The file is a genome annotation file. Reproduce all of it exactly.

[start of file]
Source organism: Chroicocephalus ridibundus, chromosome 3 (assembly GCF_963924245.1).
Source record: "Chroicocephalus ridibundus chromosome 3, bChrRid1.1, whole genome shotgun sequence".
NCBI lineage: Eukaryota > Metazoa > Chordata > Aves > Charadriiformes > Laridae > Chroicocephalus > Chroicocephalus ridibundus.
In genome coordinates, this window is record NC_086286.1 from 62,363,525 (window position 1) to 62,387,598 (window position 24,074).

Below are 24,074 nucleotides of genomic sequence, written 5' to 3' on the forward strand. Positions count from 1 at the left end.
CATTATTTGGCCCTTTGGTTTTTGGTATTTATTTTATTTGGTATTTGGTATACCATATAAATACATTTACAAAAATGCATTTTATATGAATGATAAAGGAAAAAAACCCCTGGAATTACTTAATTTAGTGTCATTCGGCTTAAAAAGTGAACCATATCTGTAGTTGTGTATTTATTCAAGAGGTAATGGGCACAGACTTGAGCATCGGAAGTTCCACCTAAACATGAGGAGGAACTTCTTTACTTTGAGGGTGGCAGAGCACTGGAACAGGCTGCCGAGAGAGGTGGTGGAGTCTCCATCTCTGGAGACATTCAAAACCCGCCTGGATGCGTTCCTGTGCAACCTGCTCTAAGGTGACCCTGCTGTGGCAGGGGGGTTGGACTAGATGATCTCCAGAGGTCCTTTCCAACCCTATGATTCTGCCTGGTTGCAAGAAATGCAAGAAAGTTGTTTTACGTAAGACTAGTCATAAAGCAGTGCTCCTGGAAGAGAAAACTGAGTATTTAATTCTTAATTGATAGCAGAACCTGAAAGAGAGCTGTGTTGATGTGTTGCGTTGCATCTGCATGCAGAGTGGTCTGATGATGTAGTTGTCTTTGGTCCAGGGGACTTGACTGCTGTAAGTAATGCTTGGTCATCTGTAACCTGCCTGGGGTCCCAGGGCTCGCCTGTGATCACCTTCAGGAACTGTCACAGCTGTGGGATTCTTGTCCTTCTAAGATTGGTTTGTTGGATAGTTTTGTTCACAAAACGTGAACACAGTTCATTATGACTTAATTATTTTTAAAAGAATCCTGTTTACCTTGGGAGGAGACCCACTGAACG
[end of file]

Source organism: Chroicocephalus ridibundus, chromosome 3 (assembly GCF_963924245.1).
Source record: "Chroicocephalus ridibundus chromosome 3, bChrRid1.1, whole genome shotgun sequence".
NCBI lineage: Eukaryota > Metazoa > Chordata > Aves > Charadriiformes > Laridae > Chroicocephalus > Chroicocephalus ridibundus.
In genome coordinates, this window is record NC_086286.1 from 62,363,525 (window position 1) to 62,387,598 (window position 24,074).

Below are 24,074 nucleotides of genomic sequence, written 5' to 3' on the forward strand. Positions count from 1 at the left end.
CATTATTTGGCCCTTTGGTTTTTGGTATTTATTTTATTTGGTATTTGGTATACCATATAAATACATTTACAAAAATGCATTTTATATGAATGATAAAGGAAAAAAACCCCTGGAATTACTTAATTTAGTGTCATTCGGCTTAAAAAGTGAACCATATCTGTAGTTGTGTATTTATTCAAGAGGTAATGGGCACAGACTTGAGCATCGGAAGTTCCACCTAAACATGAGGAGGAACTTCTTTACTTTGAGGGTGGCAGAGCACTGGAACAGGCTGCCGAGAGAGGTGGTGGAGTCTCCATCTCTGGAGACATTCAAAACCCGCCTGGATGCGTTCCTGTGCAACCTGCTCTAAGGTGACCCTGCTGTGGCAGGGGGGTTGGACTAGATGATCTCCAGAGGTCCTTTCCAACCCTATGATTCTGCCTGGTTGCAAGAAATGCAAGAAAGTTGTTTTACGTAAGACTAGTCATAAAGCAGTGCTCCTGGAAGAGAAAACTGAGTATTTAATTCTTAATTGATAGCAGAACCTGAAAGAGAGCTGTGTTGATGTGTTGCGTTGCATCTGCATGCAGAGTGGTCTGATGATGTAGTTGTCTTTGGTCCAGGGGACTTGACTGCTGTAAGTAATGCTTGGTCATCTGTAACCTGCCTGGGGTCCCAGGGCTCGCCTGTGATCACCTTCAGGAACTGTCACAGCTGTGGGATTCTTGTCCTTCTAAGATTGGTTTGTTGGATAGTTTTGTTCACAAAACGTGAACACAGTTCATTATGACTTAATTATTTTTAAAAGAATCCTGTTTACCTTGGGAGGAGACCCACTGAACG